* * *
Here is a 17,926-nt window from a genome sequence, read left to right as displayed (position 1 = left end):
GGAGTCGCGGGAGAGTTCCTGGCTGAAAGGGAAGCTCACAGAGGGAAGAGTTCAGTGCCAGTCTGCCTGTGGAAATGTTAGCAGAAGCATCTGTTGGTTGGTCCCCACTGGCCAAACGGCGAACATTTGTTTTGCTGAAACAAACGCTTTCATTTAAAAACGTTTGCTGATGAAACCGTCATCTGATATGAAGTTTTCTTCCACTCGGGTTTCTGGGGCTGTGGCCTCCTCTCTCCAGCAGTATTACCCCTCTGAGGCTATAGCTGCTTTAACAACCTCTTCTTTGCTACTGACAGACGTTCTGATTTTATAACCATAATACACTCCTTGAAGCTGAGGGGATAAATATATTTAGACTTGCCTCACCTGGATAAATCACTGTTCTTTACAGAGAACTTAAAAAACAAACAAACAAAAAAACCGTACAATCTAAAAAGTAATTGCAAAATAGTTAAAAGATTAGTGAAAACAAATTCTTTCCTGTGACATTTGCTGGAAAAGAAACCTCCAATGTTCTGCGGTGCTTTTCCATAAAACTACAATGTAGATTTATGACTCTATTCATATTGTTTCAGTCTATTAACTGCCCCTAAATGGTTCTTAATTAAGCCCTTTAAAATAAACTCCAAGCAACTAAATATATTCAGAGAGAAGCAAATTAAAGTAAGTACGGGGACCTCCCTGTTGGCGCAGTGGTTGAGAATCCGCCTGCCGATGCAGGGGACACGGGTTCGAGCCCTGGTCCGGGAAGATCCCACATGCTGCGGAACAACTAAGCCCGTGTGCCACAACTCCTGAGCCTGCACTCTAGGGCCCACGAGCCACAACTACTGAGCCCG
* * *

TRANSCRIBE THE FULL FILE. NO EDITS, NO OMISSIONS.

Here is a 17,926-nt window from a genome sequence, read left to right as displayed (position 1 = left end):
GGAGTCGCGGGAGAGTTCCTGGCTGAAAGGGAAGCTCACAGAGGGAAGAGTTCAGTGCCAGTCTGCCTGTGGAAATGTTAGCAGAAGCATCTGTTGGTTGGTCCCCACTGGCCAAACGGCGAACATTTGTTTTGCTGAAACAAACGCTTTCATTTAAAAACGTTTGCTGATGAAACCGTCATCTGATATGAAGTTTTCTTCCACTCGGGTTTCTGGGGCTGTGGCCTCCTCTCTCCAGCAGTATTACCCCTCTGAGGCTATAGCTGCTTTAACAACCTCTTCTTTGCTACTGACAGACGTTCTGATTTTATAACCATAATACACTCCTTGAAGCTGAGGGGATAAATATATTTAGACTTGCCTCACCTGGATAAATCACTGTTCTTTACAGAGAACTTAAAAAACAAACAAACAAAAAAACCGTACAATCTAAAAAGTAATTGCAAAATAGTTAAAAGATTAGTGAAAACAAATTCTTTCCTGTGACATTTGCTGGAAAAGAAACCTCCAATGTTCTGCGGTGCTTTTCCATAAAACTACAATGTAGATTTATGACTCTATTCATATTGTTTCAGTCTATTAACTGCCCCTAAATGGTTCTTAATTAAGCCCTTTAAAATAAACTCCAAGCAACTAAATATATTCAGAGAGAAGCAAATTAAAGTAAGTACGGGGACCTCCCTGTTGGCGCAGTGGTTGAGAATCCGCCTGCCGATGCAGGGGACACGGGTTCGAGCCCTGGTCCGGGAAGATCCCACATGCTGCGGAACAACTAAGCCCGTGTGCCACAACTCCTGAGCCTGCACTCTAGGGCCCACGAGCCACAACTACTGAGCCCG